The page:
B.C. restricts travel to and from Interior and Lower Mainland to stop COVID-19 spread | iNFOnews | Thompson-Okanagan's News Source

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B.C. restricts travel to and from Interior and Lower Mainland to stop COVID-19 spread

Minister of Public Safety and Solicitor General Mike Farnworth issues a new order using the extraordinary powers of the Emergency Program Act to prohibit non-essential travel between three regional zones in the province, using health authority boundaries, Friday, April 23, 2021.
Image Credit: SUBMITTED / Province of B.C.
April 23, 2021 - 10:29 AM

The province's new health region travel restrictions will punish Interior residents if they travel unnecessarily to the Lower Mainland but they can go into the northern part of B.C.

The new rules, as outlined by Minister of Public Safety and Solicitor General Mike Farnworth at a news briefing today, April 23, have combined the Interior Health and Northern Health regions into one region where people are allowed non-essential travel.

The Fraser Health and Vancouver Coastal regions have been similarly combined but Vancouver Island remains pretty much as is.

Anyone caught travelling for non-essential reasons between the three areas can be fined $575.

The new orders are being brought in using the extraordinary powers of the Emergency Program Act. They will remain in place until the end of the day on May 25 and are in effect immediately.

While signs will be posted at the Alberta border suggesting out-of-province travellers not visit B.C., they will only be fined if the are caught crossing into the Lower Mainland. They will be able to visit the Interior and North with no penalty.

“We need to hunker down and stay locaI,” Farnworth said. “If we act now and do the right things, we can still have a summer that is more like those that we are all used to.”

He urged all British Columbians to follow provincial health officer Dr. Bonnie Henry’s advice to stay local. That means, for example, people should not travel from Vancouver to Chilliwack for recreation. But those are suggestions and not orders so no fines would be levied if people disobey.

Hotels, campgrounds and tourism operations are encouraged to cancel existing reservations and not take new ones from outside the combined health regions but this is strictly voluntary. BC Parks is to inform the public of the restrictions and refund bookings where it is necessary. The province plans to work with BC Ferries to "deter" non-essential travel bookings.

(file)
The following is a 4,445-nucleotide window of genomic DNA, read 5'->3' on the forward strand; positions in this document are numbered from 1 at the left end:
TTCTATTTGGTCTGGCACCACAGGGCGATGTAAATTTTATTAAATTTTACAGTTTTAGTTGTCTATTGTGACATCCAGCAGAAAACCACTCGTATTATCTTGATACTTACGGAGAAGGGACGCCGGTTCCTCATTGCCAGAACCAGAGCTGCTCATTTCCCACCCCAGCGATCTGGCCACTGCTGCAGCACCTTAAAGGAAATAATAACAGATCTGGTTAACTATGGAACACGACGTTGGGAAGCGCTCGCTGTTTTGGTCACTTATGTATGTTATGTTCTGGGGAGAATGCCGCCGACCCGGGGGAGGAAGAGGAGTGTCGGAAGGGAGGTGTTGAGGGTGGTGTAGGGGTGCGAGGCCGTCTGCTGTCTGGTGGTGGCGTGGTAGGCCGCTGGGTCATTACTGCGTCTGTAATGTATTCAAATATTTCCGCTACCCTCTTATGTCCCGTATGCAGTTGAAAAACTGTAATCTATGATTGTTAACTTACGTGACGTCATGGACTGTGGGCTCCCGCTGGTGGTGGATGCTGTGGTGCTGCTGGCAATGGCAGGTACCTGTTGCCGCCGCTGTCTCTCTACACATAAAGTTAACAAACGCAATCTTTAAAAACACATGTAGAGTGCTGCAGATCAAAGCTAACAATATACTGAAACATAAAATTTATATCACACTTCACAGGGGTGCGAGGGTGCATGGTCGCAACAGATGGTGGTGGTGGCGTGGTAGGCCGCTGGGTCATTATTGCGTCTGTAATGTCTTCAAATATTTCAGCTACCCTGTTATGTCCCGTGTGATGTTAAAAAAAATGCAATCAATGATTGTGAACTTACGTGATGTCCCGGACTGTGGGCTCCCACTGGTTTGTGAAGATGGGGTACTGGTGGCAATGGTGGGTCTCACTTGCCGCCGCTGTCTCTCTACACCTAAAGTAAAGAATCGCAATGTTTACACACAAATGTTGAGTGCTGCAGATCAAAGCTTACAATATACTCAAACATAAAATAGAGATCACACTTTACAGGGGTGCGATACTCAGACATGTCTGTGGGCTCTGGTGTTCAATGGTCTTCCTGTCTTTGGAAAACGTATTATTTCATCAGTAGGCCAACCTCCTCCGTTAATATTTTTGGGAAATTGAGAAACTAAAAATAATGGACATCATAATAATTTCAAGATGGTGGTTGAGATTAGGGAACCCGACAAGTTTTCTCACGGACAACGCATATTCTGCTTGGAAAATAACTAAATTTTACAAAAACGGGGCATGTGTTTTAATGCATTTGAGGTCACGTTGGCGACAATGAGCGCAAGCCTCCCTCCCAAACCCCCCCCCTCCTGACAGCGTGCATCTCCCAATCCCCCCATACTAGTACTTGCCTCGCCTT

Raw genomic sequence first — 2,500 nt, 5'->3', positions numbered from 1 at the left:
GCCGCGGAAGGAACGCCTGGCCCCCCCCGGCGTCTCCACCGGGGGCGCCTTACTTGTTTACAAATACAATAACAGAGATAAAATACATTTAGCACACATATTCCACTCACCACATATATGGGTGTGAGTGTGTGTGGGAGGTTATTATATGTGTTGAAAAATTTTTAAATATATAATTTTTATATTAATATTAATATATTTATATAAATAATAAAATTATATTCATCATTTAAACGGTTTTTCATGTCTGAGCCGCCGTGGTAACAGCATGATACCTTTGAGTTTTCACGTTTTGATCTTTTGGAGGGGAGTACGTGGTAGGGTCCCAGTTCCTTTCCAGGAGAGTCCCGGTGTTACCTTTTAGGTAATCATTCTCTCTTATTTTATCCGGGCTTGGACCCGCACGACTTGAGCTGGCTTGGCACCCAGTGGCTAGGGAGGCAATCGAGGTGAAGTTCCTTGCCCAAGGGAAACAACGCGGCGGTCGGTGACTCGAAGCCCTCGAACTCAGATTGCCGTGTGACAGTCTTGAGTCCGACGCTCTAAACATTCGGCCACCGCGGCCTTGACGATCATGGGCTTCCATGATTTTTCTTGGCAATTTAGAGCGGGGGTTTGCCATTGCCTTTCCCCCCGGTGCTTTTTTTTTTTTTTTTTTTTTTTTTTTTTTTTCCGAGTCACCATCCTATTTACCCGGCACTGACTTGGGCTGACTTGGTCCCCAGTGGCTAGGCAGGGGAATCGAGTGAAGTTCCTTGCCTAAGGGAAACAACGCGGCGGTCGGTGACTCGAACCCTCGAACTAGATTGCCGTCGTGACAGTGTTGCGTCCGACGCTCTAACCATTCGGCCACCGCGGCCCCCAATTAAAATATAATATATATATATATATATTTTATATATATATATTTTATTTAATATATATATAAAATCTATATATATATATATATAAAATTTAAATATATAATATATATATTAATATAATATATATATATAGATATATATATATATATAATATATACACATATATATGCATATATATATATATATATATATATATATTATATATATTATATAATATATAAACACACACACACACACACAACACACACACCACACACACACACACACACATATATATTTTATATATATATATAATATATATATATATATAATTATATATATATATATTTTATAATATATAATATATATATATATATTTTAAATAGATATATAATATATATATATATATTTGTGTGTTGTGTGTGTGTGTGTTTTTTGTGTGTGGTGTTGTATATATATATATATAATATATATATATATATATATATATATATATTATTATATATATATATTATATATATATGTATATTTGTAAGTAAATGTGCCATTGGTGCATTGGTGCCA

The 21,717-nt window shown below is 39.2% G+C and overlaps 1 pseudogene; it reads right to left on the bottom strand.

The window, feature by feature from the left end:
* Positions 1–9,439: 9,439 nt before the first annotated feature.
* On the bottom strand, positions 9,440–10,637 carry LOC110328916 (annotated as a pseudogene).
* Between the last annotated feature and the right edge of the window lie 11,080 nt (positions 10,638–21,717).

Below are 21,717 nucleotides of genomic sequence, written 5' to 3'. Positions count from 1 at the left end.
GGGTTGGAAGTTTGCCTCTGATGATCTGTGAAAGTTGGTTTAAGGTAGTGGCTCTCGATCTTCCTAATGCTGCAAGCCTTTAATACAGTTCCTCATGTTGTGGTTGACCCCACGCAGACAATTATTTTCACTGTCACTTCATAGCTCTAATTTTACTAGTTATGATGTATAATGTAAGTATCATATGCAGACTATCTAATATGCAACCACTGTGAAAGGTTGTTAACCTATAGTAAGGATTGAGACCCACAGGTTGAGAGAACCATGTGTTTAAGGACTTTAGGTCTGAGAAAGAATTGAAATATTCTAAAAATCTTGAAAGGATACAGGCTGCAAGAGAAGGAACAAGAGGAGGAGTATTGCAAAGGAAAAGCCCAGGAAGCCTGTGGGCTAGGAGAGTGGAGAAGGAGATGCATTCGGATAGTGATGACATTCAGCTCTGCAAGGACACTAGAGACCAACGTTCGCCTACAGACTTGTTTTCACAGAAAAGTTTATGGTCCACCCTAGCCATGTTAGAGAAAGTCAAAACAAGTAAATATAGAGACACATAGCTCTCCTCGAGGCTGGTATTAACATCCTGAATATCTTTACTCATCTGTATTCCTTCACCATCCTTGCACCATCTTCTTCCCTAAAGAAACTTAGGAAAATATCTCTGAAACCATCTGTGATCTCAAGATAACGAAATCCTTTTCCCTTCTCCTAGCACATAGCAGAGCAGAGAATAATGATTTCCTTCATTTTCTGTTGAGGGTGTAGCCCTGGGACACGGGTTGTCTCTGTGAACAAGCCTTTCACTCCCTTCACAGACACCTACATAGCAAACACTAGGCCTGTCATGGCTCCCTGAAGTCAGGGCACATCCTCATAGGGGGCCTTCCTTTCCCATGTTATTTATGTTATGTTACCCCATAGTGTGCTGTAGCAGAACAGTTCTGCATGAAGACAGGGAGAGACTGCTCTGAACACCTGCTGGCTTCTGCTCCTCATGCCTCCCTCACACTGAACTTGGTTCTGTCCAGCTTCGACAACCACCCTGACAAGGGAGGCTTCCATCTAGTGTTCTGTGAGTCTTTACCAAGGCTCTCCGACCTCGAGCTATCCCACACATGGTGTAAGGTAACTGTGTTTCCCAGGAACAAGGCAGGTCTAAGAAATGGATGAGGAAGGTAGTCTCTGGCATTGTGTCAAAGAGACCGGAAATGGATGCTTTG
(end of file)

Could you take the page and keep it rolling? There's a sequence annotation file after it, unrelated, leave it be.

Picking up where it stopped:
In terms of enforcement, Farnworth said more details will be released following further discussions with police forces in the province.

Periodic road checks, similar to the drunk driving Counter Attack programs, could be used where Highway 1 leaves the Lower Mainland and continues up the Fraser Canyon and along the Coquihalla and Hope-Princeton highways.

The idea is to try to stop the spread of COVID-19 from hot spots in the Lower Mainland to other parts of the province, Farnworth said.

Earlier this week, the National Police Federation said it had "grave concerns" about police taking part in enforcing a COVID-19 ban on non-essential travel.

A B.C. government website gives a long list of what is considered as essential reasons to travel. Details of the new orders and a full list of essential reasons for travel can be seen here.

Reasons for essential travel include:

  • Returning to your principal residence, moving or helping someone move
  • Work, both paid and unpaid
  • Commercial transportation of goods
  • Getting health care or social services or helping someone get those services
  • Court appearance, complying with a court order or parole check-in
  • Shared custody agreement
  • Child care services
  • Attending school at a post-secondary institution
  • Responding to a critical incident, like search and rescue operations
  • Providing care to people for a number of reasons
  • Being an essential visitor at a range of facilities
  • Attending a funeral

— With files from The Canadian Press


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